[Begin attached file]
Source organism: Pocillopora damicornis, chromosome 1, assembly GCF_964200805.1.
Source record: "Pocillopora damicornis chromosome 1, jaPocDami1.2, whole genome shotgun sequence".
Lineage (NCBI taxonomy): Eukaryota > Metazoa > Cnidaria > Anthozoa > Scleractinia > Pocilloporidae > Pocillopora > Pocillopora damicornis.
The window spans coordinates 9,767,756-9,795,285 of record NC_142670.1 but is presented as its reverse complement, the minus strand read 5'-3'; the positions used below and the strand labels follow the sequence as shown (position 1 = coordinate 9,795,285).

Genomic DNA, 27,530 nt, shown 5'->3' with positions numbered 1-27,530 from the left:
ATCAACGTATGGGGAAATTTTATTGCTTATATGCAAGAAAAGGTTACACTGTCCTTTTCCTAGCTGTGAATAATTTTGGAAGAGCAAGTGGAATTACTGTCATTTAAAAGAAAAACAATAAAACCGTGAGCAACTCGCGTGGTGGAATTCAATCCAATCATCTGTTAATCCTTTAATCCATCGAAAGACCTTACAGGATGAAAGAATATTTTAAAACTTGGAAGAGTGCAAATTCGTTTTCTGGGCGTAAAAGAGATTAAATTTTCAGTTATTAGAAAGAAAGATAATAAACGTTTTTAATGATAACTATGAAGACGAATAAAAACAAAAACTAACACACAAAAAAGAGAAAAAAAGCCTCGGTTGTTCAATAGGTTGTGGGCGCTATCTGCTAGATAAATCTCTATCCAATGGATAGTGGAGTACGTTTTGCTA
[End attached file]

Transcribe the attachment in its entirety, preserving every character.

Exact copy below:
Source organism: Pocillopora damicornis, chromosome 1, assembly GCF_964200805.1.
Source record: "Pocillopora damicornis chromosome 1, jaPocDami1.2, whole genome shotgun sequence".
Lineage (NCBI taxonomy): Eukaryota > Metazoa > Cnidaria > Anthozoa > Scleractinia > Pocilloporidae > Pocillopora > Pocillopora damicornis.
The window spans coordinates 9,767,756-9,795,285 of record NC_142670.1 but is presented as its reverse complement, the minus strand read 5'-3'; the positions used below and the strand labels follow the sequence as shown (position 1 = coordinate 9,795,285).

Genomic DNA, 27,530 nt, shown 5'->3' with positions numbered 1-27,530 from the left:
ATCAACGTATGGGGAAATTTTATTGCTTATATGCAAGAAAAGGTTACACTGTCCTTTTCCTAGCTGTGAATAATTTTGGAAGAGCAAGTGGAATTACTGTCATTTAAAAGAAAAACAATAAAACCGTGAGCAACTCGCGTGGTGGAATTCAATCCAATCATCTGTTAATCCTTTAATCCATCGAAAGACCTTACAGGATGAAAGAATATTTTAAAACTTGGAAGAGTGCAAATTCGTTTTCTGGGCGTAAAAGAGATTAAATTTTCAGTTATTAGAAAGAAAGATAATAAACGTTTTTAATGATAACTATGAAGACGAATAAAAACAAAAACTAACACACAAAAAAGAGAAAAAAAGCCTCGGTTGTTCAATAGGTTGTGGGCGCTATCTGCTAGATAAATCTCTATCCAATGGATAGTGGAGTACGTTTTGCTA